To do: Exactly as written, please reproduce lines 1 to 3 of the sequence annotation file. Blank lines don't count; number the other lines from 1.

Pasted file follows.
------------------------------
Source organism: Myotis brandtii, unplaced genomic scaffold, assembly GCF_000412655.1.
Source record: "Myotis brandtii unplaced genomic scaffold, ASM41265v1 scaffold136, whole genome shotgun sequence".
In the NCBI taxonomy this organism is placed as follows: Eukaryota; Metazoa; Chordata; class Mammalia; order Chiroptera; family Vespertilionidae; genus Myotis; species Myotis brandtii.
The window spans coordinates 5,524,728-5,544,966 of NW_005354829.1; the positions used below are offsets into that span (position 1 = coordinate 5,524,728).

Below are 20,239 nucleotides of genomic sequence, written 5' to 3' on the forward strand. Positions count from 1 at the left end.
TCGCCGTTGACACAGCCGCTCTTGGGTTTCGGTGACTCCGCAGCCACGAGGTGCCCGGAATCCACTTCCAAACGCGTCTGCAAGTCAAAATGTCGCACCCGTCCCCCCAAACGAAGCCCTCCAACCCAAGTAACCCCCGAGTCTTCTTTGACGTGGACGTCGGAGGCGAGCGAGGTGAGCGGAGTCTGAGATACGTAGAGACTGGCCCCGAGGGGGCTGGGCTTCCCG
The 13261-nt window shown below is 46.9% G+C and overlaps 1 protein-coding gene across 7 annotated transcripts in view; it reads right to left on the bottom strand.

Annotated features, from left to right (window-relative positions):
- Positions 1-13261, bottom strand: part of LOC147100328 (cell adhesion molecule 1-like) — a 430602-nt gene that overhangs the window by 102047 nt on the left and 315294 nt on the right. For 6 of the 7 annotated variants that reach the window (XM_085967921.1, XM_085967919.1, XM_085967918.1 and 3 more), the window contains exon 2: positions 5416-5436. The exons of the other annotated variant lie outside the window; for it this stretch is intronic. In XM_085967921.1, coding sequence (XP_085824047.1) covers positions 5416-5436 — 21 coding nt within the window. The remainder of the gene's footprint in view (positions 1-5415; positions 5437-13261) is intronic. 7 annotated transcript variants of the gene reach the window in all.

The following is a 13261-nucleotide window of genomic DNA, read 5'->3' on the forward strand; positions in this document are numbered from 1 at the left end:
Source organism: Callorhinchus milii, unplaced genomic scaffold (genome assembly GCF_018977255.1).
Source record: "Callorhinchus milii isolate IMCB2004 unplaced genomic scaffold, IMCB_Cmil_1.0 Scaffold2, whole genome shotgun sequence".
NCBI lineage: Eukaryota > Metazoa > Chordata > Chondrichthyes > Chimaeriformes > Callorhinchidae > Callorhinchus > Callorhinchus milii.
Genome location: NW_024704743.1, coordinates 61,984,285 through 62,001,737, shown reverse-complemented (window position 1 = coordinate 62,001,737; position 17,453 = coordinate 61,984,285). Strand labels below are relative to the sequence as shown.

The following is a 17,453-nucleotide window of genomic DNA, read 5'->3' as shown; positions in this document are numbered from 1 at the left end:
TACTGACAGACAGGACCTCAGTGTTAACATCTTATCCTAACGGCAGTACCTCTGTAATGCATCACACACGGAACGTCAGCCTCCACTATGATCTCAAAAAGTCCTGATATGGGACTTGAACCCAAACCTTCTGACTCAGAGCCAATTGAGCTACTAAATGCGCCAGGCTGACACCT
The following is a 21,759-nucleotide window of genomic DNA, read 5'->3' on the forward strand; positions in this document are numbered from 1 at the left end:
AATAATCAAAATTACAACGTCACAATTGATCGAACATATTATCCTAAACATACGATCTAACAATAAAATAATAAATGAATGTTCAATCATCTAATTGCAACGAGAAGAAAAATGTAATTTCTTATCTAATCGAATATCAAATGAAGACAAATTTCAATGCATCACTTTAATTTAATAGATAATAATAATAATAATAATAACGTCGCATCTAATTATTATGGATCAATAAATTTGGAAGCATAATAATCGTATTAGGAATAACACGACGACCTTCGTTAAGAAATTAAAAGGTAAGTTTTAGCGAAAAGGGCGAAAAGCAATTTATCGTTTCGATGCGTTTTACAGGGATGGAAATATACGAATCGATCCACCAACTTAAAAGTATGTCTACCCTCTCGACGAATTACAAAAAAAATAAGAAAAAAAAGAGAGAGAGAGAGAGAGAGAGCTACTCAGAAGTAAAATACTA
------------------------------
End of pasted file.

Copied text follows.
Source organism: Myotis brandtii, unplaced genomic scaffold, assembly GCF_000412655.1.
Source record: "Myotis brandtii unplaced genomic scaffold, ASM41265v1 scaffold136, whole genome shotgun sequence".
In the NCBI taxonomy this organism is placed as follows: Eukaryota; Metazoa; Chordata; class Mammalia; order Chiroptera; family Vespertilionidae; genus Myotis; species Myotis brandtii.